Wednesday, September 4, 2013

Fermentation--a writer's brain

My son, an unreasonably accomplished 20 something who had been married almost 2 years, used to make beer. The “used to” part may have something to do with being married, living in 700 sq feet and all the equipment beer making requires, especially while it is fermenting. Webster’s defines fermentation this way: a. state of agitation or of turbulent change or development, b. an agent that precipitates or is capable of precipitating such a state; a catalyst.

That process of fermentation, the mysterious state when sugars and other carbohydrates are transformed into alcohol has always reminded me of the process that happens in a writer’s brain in that turbulent change from catalyst to idea. Sometimes the process takes a very long time.

As promised in last week’s post I’m going to introduce to the first character in Beyond the Door, my MG novels that debuts in March, and share a little of my fermentation process. In 2009 we visited Oxford, England. Our daughter Claire was studying at St Edmund’s Hall. Of course we had to visit.  In one of Oxford's ancient churches I looked up into the shadowy rafters and there was a face staring down at me. It wasn’t any ordinary human face, but eyebrows curled in tendrils, leafs sprouted from hair and vines curled from mouth. Nothing like the commercial garden art, this face looming in the shadows was scary, unpredictable, not safe.  I was still carrying the surprise of this face with me when I left the church and encountered the second catalyst.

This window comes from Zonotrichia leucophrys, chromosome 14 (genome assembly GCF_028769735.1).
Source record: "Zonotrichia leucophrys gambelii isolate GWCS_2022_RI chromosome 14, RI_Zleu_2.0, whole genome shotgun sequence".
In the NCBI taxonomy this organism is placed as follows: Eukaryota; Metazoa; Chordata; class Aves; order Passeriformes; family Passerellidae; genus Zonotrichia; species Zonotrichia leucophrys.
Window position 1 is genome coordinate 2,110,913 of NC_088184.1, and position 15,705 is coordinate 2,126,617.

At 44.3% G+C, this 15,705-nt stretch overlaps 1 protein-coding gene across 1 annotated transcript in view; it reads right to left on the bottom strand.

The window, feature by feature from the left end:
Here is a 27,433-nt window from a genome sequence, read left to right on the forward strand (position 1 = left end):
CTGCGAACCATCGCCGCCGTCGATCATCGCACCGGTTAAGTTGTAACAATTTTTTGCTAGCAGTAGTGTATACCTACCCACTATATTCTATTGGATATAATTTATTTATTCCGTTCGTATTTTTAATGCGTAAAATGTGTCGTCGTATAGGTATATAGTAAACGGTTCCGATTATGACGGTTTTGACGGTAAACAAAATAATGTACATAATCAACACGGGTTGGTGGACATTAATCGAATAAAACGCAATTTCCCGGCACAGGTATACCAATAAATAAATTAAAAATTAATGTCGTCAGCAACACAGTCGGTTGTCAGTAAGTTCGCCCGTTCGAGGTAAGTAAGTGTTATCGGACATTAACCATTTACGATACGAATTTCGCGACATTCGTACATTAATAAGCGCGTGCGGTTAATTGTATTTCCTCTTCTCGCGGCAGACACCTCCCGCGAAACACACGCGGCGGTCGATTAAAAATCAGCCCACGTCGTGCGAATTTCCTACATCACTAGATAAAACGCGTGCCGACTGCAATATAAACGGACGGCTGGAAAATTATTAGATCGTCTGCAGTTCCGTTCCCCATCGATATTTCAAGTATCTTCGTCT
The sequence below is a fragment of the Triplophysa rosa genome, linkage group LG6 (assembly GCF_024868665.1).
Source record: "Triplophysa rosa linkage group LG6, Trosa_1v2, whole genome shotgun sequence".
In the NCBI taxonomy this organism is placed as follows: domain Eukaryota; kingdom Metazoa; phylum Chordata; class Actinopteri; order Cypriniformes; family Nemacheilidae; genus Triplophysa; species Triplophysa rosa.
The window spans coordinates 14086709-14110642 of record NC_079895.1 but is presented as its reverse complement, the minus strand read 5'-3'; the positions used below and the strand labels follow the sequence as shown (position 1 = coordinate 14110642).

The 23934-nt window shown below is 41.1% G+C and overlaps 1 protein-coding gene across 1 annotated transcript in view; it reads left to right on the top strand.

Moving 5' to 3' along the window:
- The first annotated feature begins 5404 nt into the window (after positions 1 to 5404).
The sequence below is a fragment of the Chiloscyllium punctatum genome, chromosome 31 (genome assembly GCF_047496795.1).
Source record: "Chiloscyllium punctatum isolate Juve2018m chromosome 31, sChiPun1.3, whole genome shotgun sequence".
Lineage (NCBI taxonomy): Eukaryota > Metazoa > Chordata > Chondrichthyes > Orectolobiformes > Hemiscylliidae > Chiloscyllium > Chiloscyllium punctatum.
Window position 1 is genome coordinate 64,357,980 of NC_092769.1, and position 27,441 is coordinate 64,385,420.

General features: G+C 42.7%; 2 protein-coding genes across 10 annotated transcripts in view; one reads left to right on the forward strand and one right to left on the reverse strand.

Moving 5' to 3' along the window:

I began to wonder what it would be like to have my skin split and turn to bark, leaves sprout from my head, vines push their way up my throat. The character wouldn’t leave me alone. The Greenman was reinforced by own yard where huge, rough-barked trees, eighty years-old or more, stare at me every day.  And thus he was born, unpredictable, shapeshifting, not quite safe and animated by hundreds of years of mythology.

And now for the news update:
SciFi guy, have your heard anything yet?
Quieter than conversation on Mars?
The Martian atmospheric pressure is about 0.006 ATM, so it would be hard to hear anything
How about you?
Nothing. I think New York takes the whole month of August off.

Stay tuned….



Sechin Tower said...

Great metaphor for the development stage of writing. I usually say something about germinating seeds, but the beer sounds much more inviting!

Keep us posted on the state of things!

Maureen McQuerry said...

Thanks, Sechin. The post originally had photos but tech glitch caused by me resulted in things going wormy and I was away hiking at Mt. Rainier. So no pictures of the actual Greenman faces, but they exist in old churches throughout England.

Stephen Wallenfels said...

There may be something to this fermentation concept. I suggest a new category to the list of addiction support groups: IA, as in Imaginators Anonymous. Oh, the stories we could tell...